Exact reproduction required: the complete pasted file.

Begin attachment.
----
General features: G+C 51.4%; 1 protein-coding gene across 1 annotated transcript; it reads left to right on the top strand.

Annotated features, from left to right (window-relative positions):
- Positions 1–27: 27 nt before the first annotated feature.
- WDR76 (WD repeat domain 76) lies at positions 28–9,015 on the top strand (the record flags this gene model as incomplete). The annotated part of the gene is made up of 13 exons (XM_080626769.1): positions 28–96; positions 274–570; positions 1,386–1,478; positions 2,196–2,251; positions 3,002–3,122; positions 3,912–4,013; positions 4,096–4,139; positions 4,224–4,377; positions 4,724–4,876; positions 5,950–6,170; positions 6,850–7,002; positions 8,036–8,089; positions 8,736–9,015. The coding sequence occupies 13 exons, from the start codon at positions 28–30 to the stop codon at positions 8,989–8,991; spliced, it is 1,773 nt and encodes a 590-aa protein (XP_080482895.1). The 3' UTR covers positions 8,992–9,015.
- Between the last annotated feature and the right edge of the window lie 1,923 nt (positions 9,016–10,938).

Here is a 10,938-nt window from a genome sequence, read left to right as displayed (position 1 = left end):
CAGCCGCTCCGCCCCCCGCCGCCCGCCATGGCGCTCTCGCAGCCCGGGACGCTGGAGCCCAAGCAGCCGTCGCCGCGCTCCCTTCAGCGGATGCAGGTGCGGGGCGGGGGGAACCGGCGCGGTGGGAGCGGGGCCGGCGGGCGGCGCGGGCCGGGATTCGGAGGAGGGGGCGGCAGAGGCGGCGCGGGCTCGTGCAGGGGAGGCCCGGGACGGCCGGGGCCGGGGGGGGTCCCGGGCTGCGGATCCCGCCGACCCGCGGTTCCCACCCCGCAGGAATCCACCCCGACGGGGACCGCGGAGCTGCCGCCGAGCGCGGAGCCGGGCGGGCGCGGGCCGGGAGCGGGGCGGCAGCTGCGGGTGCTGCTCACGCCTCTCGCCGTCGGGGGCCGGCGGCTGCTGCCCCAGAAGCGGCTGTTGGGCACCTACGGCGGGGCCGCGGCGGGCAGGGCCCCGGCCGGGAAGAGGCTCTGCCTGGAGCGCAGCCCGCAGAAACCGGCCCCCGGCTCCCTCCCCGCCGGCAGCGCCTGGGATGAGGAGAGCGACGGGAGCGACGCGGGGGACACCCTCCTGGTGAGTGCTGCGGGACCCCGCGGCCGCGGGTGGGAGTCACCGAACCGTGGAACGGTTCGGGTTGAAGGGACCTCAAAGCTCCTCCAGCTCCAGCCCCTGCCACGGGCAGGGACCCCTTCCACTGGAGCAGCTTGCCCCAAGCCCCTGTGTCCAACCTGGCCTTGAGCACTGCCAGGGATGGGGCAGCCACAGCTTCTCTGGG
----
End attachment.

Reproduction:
General features: G+C 51.4%; 1 protein-coding gene across 1 annotated transcript; it reads left to right on the top strand.

Annotated features, from left to right (window-relative positions):
- Positions 1–27: 27 nt before the first annotated feature.
- WDR76 (WD repeat domain 76) lies at positions 28–9,015 on the top strand (the record flags this gene model as incomplete). The annotated part of the gene is made up of 13 exons (XM_080626769.1): positions 28–96; positions 274–570; positions 1,386–1,478; positions 2,196–2,251; positions 3,002–3,122; positions 3,912–4,013; positions 4,096–4,139; positions 4,224–4,377; positions 4,724–4,876; positions 5,950–6,170; positions 6,850–7,002; positions 8,036–8,089; positions 8,736–9,015. The coding sequence occupies 13 exons, from the start codon at positions 28–30 to the stop codon at positions 8,989–8,991; spliced, it is 1,773 nt and encodes a 590-aa protein (XP_080482895.1). The 3' UTR covers positions 8,992–9,015.
- Between the last annotated feature and the right edge of the window lie 1,923 nt (positions 9,016–10,938).

Here is a 10,938-nt window from a genome sequence, read left to right as displayed (position 1 = left end):
CAGCCGCTCCGCCCCCCGCCGCCCGCCATGGCGCTCTCGCAGCCCGGGACGCTGGAGCCCAAGCAGCCGTCGCCGCGCTCCCTTCAGCGGATGCAGGTGCGGGGCGGGGGGAACCGGCGCGGTGGGAGCGGGGCCGGCGGGCGGCGCGGGCCGGGATTCGGAGGAGGGGGCGGCAGAGGCGGCGCGGGCTCGTGCAGGGGAGGCCCGGGACGGCCGGGGCCGGGGGGGGTCCCGGGCTGCGGATCCCGCCGACCCGCGGTTCCCACCCCGCAGGAATCCACCCCGACGGGGACCGCGGAGCTGCCGCCGAGCGCGGAGCCGGGCGGGCGCGGGCCGGGAGCGGGGCGGCAGCTGCGGGTGCTGCTCACGCCTCTCGCCGTCGGGGGCCGGCGGCTGCTGCCCCAGAAGCGGCTGTTGGGCACCTACGGCGGGGCCGCGGCGGGCAGGGCCCCGGCCGGGAAGAGGCTCTGCCTGGAGCGCAGCCCGCAGAAACCGGCCCCCGGCTCCCTCCCCGCCGGCAGCGCCTGGGATGAGGAGAGCGACGGGAGCGACGCGGGGGACACCCTCCTGGTGAGTGCTGCGGGACCCCGCGGCCGCGGGTGGGAGTCACCGAACCGTGGAACGGTTCGGGTTGAAGGGACCTCAAAGCTCCTCCAGCTCCAGCCCCTGCCACGGGCAGGGACCCCTTCCACTGGAGCAGCTTGCCCCAAGCCCCTGTGTCCAACCTGGCCTTGAGCACTGCCAGGGATGGGGCAGCCACAGCTTCTCTGGG